Datadog believes serverless computing is going mainstream

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New report from DataDog found that serverless computing could go mainstream, with more than half of all organizations using serverless computing in one of the three major clouds – Amazon, Microsoft, or Google.

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The company found in a 2020 report that while some customers used lambda, Amazon’s function as a service, other clouds have lagged behind. This year’s report found that DataDog users were using serverless technologies across all three clouds, with Amazon leading at over 70% and Microsoft and Google at over 50%, indicating they have become widespread across all major cloud platforms. . .

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Another key takeaway from the report was that companies often used serverless technologies in combination with containers, two technologies. that seem to fit well each other. Containers often have a limited shelf deployed for as long as needed, while serverless solutions offer the beauty of automatic resource deployment.

In fact, the report showed that 20% of Lambda users deployed Lambda functions through a Docker container. It’s a combination of serverless and containers that we may not have envisioned, but it’s becoming a matter of course. When the report looked at the growth in usage of this approach, it was found that it had grown from 0% of Lambda users using this deployment method in January 2021 to 20% by January 2022, and the trend is on a significant upward trajectory.

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Image Credits: DataDog

While the report found other interesting facts, it also found that the vast majority of the Lambda functions flowing through its systems were used to call a single API gateway and nothing else, which is in line with what DigitalOcean’s Gabe Monroy told us in launch of his company’s Functions as a Service product last month.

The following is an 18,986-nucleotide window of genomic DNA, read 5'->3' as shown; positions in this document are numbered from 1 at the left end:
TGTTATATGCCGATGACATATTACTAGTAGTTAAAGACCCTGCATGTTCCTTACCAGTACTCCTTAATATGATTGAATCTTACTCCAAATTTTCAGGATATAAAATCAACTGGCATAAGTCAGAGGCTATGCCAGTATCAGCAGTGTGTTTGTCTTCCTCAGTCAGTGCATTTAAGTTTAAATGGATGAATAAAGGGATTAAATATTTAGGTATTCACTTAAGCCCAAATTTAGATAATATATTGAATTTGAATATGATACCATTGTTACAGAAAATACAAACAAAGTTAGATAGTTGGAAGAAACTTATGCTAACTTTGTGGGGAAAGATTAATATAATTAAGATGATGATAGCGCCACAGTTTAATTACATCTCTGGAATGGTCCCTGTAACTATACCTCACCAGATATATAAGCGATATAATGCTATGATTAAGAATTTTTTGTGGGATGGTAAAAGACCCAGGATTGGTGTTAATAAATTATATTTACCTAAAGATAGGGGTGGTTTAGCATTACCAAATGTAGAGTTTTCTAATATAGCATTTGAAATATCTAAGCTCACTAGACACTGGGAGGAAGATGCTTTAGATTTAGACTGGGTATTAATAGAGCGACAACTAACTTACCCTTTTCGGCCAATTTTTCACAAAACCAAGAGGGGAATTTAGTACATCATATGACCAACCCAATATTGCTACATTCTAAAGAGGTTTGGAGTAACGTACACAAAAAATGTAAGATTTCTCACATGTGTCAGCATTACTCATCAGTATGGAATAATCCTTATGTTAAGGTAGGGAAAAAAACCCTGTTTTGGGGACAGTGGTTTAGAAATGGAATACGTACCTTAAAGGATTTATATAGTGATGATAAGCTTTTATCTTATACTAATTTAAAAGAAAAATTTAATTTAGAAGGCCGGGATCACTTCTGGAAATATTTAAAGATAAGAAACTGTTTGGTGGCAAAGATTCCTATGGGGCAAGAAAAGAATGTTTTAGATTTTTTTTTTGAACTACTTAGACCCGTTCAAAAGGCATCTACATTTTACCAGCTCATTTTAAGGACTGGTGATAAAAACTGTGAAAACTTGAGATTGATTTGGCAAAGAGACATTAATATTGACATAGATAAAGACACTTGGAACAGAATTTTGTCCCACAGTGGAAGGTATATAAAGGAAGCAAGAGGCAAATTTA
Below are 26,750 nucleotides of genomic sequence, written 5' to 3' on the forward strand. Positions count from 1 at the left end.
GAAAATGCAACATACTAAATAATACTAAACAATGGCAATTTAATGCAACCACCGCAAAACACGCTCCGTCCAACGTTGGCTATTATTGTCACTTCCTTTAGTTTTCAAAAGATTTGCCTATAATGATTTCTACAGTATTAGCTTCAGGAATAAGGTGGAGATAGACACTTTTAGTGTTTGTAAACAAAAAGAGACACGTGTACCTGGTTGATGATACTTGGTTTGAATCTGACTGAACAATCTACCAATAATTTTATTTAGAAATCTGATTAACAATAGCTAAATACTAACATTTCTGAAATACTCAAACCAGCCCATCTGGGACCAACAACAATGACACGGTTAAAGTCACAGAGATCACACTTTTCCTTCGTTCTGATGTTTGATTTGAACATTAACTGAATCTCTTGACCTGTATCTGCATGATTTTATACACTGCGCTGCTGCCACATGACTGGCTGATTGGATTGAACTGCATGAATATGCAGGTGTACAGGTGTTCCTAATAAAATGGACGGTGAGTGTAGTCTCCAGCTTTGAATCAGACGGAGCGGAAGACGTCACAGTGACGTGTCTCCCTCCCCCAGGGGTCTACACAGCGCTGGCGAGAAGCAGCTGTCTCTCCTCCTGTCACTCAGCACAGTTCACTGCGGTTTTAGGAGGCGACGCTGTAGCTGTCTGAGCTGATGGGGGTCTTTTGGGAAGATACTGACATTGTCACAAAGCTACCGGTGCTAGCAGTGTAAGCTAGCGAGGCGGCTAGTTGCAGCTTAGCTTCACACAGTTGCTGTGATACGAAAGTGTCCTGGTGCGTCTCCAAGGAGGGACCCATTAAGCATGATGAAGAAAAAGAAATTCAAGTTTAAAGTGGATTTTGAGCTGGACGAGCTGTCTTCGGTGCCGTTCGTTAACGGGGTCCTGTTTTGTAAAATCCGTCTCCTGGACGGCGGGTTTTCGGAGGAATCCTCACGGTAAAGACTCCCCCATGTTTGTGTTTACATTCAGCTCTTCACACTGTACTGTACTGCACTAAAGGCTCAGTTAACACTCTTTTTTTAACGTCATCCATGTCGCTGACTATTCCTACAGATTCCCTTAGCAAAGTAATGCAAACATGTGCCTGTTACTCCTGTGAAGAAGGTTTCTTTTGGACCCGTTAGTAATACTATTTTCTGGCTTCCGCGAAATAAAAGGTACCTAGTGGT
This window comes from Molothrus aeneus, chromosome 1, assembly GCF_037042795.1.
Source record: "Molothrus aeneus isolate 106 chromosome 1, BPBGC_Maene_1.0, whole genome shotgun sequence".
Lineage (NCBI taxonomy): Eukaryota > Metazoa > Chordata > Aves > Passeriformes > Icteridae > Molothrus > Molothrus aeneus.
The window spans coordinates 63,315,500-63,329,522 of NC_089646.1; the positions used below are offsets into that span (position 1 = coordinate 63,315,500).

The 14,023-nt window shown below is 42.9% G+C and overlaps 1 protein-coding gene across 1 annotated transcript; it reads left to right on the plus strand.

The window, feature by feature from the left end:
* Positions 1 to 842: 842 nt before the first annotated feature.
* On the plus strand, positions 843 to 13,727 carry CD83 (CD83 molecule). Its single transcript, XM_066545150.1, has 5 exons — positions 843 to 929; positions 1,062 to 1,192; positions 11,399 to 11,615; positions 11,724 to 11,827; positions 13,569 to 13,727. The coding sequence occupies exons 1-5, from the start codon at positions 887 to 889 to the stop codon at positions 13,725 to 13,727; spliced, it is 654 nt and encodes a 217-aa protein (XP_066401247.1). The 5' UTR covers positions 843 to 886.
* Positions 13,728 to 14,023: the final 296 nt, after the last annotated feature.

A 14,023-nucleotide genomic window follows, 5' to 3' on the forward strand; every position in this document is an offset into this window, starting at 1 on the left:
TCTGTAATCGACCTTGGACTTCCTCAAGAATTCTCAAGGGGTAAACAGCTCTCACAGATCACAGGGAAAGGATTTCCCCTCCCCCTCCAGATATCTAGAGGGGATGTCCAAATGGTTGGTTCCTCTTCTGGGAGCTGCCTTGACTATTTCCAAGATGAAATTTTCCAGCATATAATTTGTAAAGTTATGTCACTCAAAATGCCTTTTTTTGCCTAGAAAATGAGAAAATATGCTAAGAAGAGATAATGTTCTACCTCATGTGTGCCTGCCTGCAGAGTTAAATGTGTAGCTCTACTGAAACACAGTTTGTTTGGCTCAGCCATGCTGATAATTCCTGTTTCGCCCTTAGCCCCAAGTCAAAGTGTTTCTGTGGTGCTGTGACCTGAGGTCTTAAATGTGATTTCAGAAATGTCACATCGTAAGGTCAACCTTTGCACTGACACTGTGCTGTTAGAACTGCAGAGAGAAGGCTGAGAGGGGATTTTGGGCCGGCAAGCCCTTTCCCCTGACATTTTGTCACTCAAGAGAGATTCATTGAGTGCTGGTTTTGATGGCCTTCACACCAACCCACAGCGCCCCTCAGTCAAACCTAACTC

“A developer can run a Django app or a Ruby on Rails app running in containers on our platform, and then augment it with some function-oriented APIs that work alongside the same app, connecting to the same datastores they need,” said us Monroy. at that time.

The benefit of serverless technologies in general is that developers don’t have to worry about provisioning resources at all and can just write code,” says Ilan Rabinovitch, senior vice president of product and community at DataDog.

“Every one of the cloud providers is starting to offer ways to run your containers as a serverless mechanism where you don’t have to worry about that infrastructure, and even in terms of features they allow you to push containers as a deployment mechanism. So instead of downloading a zip file to run a Lambda function, you download a Docker container and they will run it for you as well,” Rabinowitz explained.

Alex Kuochi, serverless product manager at DataDog, says the increase in tools across platforms is making serverless solutions more accessible, and so they’re being used more and more. “What we heard from our customers, and we tried to highlight it in the report, is that these new technologies reduce the time and resources for teams to adopt serverless technologies for the first time, which opens them up a lot more for organizations and the team,” said Kuochi.

Serverless computing represents the ideal state of cloud computing where you use only the resources you need and nothing more. This is because the cloud provider only provides these resources when a certain event occurs and disables it when the event ends. The point is not the lack of servers, but the fact that they do not need to be deployed, because the provider will do it for you automatically.

When people started talking about cloud computing around 2008, one of the benefits was elastic computing, or only using what you need, scaling up or down as needed. The developers don’t really know what they need, so they often allocate too many resources to keep the app running.

The company created a report based on the data passed through its monitoring service. While it only represents the activity of its clients, Rabinovitch views it as qualitative data given the wide range of clients that use its services.

“We really think we’re well represented in the industry and we think we’re representative of real-life manufacturing workloads,” he said. This means that most likely people aren’t monitoring workloads but are only dabbling in serverless tasks, and this adds value to the data.

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